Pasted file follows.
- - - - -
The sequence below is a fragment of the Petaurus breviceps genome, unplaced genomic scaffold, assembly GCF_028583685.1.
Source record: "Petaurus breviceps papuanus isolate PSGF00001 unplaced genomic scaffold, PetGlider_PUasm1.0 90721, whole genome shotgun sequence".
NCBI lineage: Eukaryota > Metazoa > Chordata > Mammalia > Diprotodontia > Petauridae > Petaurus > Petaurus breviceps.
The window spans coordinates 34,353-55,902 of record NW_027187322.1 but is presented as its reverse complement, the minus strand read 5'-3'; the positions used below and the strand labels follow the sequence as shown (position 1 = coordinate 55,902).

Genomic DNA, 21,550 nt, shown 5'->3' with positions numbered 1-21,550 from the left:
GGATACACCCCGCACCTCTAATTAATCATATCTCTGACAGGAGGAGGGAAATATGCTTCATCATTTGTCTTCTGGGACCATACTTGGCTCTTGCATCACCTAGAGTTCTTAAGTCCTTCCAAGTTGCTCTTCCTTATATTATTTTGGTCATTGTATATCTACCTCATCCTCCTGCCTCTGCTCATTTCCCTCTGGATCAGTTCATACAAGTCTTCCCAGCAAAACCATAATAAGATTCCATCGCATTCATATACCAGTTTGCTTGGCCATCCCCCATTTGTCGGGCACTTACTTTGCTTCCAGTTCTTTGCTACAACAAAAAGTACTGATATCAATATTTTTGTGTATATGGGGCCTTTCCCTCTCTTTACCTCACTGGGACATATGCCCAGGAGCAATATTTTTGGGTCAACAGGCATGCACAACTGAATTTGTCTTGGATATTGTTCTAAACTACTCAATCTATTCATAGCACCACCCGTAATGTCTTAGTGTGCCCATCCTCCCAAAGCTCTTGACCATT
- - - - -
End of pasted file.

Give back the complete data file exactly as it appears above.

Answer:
The sequence below is a fragment of the Petaurus breviceps genome, unplaced genomic scaffold, assembly GCF_028583685.1.
Source record: "Petaurus breviceps papuanus isolate PSGF00001 unplaced genomic scaffold, PetGlider_PUasm1.0 90721, whole genome shotgun sequence".
NCBI lineage: Eukaryota > Metazoa > Chordata > Mammalia > Diprotodontia > Petauridae > Petaurus > Petaurus breviceps.
The window spans coordinates 34,353-55,902 of record NW_027187322.1 but is presented as its reverse complement, the minus strand read 5'-3'; the positions used below and the strand labels follow the sequence as shown (position 1 = coordinate 55,902).

Genomic DNA, 21,550 nt, shown 5'->3' with positions numbered 1-21,550 from the left:
GGATACACCCCGCACCTCTAATTAATCATATCTCTGACAGGAGGAGGGAAATATGCTTCATCATTTGTCTTCTGGGACCATACTTGGCTCTTGCATCACCTAGAGTTCTTAAGTCCTTCCAAGTTGCTCTTCCTTATATTATTTTGGTCATTGTATATCTACCTCATCCTCCTGCCTCTGCTCATTTCCCTCTGGATCAGTTCATACAAGTCTTCCCAGCAAAACCATAATAAGATTCCATCGCATTCATATACCAGTTTGCTTGGCCATCCCCCATTTGTCGGGCACTTACTTTGCTTCCAGTTCTTTGCTACAACAAAAAGTACTGATATCAATATTTTTGTGTATATGGGGCCTTTCCCTCTCTTTACCTCACTGGGACATATGCCCAGGAGCAATATTTTTGGGTCAACAGGCATGCACAACTGAATTTGTCTTGGATATTGTTCTAAACTACTCAATCTATTCATAGCACCACCCGTAATGTCTTAGTGTGCCCATCCTCCCAAAGCTCTTGACCATT